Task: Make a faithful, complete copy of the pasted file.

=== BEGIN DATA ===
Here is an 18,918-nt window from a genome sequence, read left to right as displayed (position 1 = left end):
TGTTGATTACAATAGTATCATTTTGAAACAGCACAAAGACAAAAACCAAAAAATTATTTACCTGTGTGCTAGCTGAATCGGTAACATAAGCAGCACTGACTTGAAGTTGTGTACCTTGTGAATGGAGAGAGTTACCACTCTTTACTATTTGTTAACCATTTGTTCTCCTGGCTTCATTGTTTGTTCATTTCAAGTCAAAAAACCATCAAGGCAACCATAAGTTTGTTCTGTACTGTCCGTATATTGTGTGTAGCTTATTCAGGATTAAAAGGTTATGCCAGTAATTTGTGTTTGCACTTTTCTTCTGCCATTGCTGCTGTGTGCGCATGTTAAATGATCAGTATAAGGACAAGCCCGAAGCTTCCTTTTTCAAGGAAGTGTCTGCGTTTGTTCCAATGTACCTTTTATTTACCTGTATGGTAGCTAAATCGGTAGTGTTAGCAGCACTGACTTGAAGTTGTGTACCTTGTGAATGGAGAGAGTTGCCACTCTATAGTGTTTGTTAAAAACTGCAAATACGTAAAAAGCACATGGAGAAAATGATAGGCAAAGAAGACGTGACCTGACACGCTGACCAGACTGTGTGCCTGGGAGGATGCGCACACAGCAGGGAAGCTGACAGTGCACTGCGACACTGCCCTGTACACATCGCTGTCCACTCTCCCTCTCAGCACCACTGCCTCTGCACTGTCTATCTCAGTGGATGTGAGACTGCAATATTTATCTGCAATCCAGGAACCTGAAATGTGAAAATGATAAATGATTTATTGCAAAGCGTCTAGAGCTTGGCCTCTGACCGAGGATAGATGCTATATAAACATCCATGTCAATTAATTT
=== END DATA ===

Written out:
Here is an 18,918-nt window from a genome sequence, read left to right as displayed (position 1 = left end):
TGTTGATTACAATAGTATCATTTTGAAACAGCACAAAGACAAAAACCAAAAAATTATTTACCTGTGTGCTAGCTGAATCGGTAACATAAGCAGCACTGACTTGAAGTTGTGTACCTTGTGAATGGAGAGAGTTACCACTCTTTACTATTTGTTAACCATTTGTTCTCCTGGCTTCATTGTTTGTTCATTTCAAGTCAAAAAACCATCAAGGCAACCATAAGTTTGTTCTGTACTGTCCGTATATTGTGTGTAGCTTATTCAGGATTAAAAGGTTATGCCAGTAATTTGTGTTTGCACTTTTCTTCTGCCATTGCTGCTGTGTGCGCATGTTAAATGATCAGTATAAGGACAAGCCCGAAGCTTCCTTTTTCAAGGAAGTGTCTGCGTTTGTTCCAATGTACCTTTTATTTACCTGTATGGTAGCTAAATCGGTAGTGTTAGCAGCACTGACTTGAAGTTGTGTACCTTGTGAATGGAGAGAGTTGCCACTCTATAGTGTTTGTTAAAAACTGCAAATACGTAAAAAGCACATGGAGAAAATGATAGGCAAAGAAGACGTGACCTGACACGCTGACCAGACTGTGTGCCTGGGAGGATGCGCACACAGCAGGGAAGCTGACAGTGCACTGCGACACTGCCCTGTACACATCGCTGTCCACTCTCCCTCTCAGCACCACTGCCTCTGCACTGTCTATCTCAGTGGATGTGAGACTGCAATATTTATCTGCAATCCAGGAACCTGAAATGTGAAAATGATAAATGATTTATTGCAAAGCGTCTAGAGCTTGGCCTCTGACCGAGGATAGATGCTATATAAACATCCATGTCAATTAATTT